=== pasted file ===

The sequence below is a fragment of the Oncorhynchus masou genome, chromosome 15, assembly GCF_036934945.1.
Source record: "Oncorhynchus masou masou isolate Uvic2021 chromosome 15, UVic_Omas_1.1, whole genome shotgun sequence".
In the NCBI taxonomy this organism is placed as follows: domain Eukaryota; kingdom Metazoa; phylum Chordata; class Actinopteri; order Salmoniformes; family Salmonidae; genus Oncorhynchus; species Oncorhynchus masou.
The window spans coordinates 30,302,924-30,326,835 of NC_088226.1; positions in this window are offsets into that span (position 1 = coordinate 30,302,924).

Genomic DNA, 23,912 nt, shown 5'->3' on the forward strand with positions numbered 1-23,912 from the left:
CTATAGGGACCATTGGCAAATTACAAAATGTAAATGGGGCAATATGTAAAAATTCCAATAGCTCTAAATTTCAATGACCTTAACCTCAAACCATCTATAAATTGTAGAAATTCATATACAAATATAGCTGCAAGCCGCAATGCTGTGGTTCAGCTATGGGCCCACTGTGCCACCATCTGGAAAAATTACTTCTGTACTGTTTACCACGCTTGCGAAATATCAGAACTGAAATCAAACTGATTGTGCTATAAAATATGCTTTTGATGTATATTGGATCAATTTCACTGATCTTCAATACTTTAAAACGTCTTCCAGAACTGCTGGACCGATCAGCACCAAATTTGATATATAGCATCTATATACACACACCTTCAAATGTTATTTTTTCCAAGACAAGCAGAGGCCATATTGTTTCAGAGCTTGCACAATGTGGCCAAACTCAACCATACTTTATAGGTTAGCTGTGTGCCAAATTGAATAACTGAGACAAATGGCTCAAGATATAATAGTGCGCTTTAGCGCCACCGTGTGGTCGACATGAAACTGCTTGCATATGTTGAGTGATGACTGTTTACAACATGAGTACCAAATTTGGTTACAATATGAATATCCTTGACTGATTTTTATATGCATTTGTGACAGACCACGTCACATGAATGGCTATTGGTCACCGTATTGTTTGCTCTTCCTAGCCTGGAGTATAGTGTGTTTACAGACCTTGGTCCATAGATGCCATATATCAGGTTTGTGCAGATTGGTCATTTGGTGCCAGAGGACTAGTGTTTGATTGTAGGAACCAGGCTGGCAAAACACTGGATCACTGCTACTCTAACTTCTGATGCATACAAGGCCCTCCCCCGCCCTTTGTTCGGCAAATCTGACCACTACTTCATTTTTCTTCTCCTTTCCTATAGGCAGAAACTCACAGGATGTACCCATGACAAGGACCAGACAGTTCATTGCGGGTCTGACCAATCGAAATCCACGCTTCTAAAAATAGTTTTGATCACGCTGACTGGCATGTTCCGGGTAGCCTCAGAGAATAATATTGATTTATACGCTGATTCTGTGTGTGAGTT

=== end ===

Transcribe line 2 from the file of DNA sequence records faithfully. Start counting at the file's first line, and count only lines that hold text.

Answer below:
Source record: "Oncorhynchus masou masou isolate Uvic2021 chromosome 15, UVic_Omas_1.1, whole genome shotgun sequence".